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While digital distribution and streaming are the predominant means of music discovery and consumption today, these platforms often lead interested listeners in search of something meatier than a single. The interest sparked by streaming platforms can result in eager new fans seeking longer-play formats like Extended Play records (EP) or Long Play records (LP).
At their best, EPs and LPs are more than just a collection of disparate songs. They represent an artistic statement, a coherent concept, a time capsule of who you are as an artist and person in that place in time in ways a single song cannot capture on its own.
Sounds good, but what’s the difference between an EP vs. album and which might be best for you to release?
The two main differences between an extended play vs. album
What differentiates an EP vs. album (LP) is pretty basic and comes down to two things:
- Number of songs
- Length of program
What might be a little more complex and worth addressing as you decide what to release include:
- Your reason for releasing a record
- How many songs you have ready
- Where you are in your music career
- What releases you already have in your catalog
Number of songs
The real thing that differentiates an EP vs. LP album is the number of songs included. You can find varying information online, but I’d argue 4–6 songs is the ideal length for an EP.
An LP, on the other hand, can range from 8 to 15 songs or more, and you can bring that number up to 30 if you’re releasing a double album.
Now, it should go without saying that there’s wiggle room here. If you’re a prog-jazz ensemble, three songs might make an EP, and if you’re a punk/pop band writing two-minute songs, you might go with more.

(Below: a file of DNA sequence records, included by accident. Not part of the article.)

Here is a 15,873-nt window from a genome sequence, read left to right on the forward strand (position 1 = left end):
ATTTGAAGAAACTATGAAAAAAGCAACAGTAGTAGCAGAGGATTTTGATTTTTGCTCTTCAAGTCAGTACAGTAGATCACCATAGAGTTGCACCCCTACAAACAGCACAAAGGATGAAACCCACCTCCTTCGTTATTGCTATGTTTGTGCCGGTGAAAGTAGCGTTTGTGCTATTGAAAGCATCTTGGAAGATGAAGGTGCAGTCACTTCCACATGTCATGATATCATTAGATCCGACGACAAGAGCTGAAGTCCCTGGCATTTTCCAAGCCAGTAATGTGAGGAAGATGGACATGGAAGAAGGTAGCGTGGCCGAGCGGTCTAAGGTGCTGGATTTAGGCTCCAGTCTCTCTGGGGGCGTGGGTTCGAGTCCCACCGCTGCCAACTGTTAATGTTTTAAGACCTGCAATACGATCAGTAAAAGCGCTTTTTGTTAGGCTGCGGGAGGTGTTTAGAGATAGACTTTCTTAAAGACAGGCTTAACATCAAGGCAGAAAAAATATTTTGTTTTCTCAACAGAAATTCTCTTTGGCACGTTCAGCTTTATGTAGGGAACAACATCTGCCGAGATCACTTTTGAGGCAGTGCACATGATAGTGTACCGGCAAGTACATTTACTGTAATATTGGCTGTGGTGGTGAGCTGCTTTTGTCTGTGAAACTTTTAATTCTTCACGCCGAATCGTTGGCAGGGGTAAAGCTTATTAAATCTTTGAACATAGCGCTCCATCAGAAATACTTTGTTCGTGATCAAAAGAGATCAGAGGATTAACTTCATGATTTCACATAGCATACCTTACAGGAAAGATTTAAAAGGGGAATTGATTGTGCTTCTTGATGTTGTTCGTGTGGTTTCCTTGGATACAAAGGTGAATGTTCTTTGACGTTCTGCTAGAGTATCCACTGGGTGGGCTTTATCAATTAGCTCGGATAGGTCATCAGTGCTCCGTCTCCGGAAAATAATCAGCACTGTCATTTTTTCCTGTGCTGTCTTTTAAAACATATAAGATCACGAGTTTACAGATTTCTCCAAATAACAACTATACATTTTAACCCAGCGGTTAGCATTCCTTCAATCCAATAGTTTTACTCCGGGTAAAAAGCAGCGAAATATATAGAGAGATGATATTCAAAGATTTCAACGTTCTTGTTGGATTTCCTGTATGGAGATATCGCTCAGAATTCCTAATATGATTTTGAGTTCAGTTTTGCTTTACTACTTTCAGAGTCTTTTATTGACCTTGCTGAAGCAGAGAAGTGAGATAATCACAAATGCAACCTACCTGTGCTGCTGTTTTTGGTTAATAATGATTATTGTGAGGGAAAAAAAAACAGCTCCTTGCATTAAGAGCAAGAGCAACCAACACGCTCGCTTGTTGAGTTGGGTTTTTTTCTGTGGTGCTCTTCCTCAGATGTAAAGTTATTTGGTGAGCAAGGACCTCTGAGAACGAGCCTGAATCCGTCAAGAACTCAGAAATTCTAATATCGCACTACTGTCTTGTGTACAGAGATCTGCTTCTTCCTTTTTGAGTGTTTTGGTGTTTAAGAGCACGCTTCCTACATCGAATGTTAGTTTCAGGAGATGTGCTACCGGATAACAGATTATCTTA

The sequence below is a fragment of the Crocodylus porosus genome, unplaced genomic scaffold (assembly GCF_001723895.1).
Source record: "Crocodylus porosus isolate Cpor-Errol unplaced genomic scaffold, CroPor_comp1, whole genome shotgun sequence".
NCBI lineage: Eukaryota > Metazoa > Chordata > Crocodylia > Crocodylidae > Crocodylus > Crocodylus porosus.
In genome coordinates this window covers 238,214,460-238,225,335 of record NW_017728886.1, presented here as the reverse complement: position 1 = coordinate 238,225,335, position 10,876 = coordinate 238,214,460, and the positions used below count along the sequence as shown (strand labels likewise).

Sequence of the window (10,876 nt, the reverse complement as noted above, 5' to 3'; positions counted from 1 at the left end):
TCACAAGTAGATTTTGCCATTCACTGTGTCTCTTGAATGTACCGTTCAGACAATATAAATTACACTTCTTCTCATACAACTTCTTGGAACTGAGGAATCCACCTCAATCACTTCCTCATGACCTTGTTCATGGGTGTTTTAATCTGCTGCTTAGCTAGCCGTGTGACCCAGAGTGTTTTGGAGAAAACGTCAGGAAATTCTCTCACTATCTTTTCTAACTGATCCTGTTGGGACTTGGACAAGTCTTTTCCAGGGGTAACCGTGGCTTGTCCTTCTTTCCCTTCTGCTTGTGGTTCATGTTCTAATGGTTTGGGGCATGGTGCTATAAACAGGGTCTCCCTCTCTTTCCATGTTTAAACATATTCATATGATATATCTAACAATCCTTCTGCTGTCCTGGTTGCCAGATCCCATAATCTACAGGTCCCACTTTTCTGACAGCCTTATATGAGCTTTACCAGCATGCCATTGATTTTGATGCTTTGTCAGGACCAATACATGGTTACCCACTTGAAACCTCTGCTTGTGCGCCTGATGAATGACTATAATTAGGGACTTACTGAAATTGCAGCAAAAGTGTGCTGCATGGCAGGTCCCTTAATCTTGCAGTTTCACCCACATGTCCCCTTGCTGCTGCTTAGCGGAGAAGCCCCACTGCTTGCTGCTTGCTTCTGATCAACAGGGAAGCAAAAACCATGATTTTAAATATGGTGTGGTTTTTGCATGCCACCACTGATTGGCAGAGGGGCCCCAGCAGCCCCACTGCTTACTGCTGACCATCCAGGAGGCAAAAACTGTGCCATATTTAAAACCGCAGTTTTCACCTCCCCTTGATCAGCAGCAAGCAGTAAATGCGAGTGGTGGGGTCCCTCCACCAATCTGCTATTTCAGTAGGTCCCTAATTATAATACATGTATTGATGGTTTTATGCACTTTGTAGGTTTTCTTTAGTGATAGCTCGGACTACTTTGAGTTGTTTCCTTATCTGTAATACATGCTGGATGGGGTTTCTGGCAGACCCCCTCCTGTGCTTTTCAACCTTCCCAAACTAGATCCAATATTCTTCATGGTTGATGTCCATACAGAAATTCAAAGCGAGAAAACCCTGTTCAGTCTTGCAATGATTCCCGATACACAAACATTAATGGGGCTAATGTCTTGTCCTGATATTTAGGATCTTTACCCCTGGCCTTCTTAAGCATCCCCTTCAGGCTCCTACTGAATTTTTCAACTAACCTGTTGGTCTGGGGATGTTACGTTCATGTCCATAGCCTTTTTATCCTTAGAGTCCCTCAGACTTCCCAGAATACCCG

Length of program
Whatever the genre, the length of the program is directly connected to the number of songs, but the gist is an LP is a longer listen than an EP — which is akin to an extended single.
To use a food analogy, if an LP is the main course, an EP is an appetizer. An EP is going to give you more than a bite (single), but it’s lighter fare than a full entrée (LP).
EP vs. album: which one is better for you?
This is where things get a little more interesting, and for the most part, one or the other is never wrong. It comes down to your musical goals, intentions for the release, who you’re targeting, how this fits with your marketing strategy, and — this is super important — how many songs you have that are worth releasing.
When it comes to your budget, if you’re planning to make CDs — or vinyl records — the cost of production won’t be any different, so from a budget perspective, that’s a zero-sum consideration. Though, the economic CD in jackets is more likely appropriate for an EP release as opposed to an album, so you may save money there. But that’s not always the case, and my bands have released EPs and LPs in Digipaks. (If you’re deciding between a Digipak vs. jewel case, this blog post can help.).
Your budget is more of a factor when it comes to recording, mixing, and mastering your album, and even that is going to change relative to your situation.
Let’s say you’re a five-piece indie rock band with a good home studio set-up that will allow you to record basic tracks and backing vocals. You still may want to go to a professional studio to cut vocals in the A-room and get a professional mix, and when you’re in the recording studio, five songs are going to end up costing you less than 15.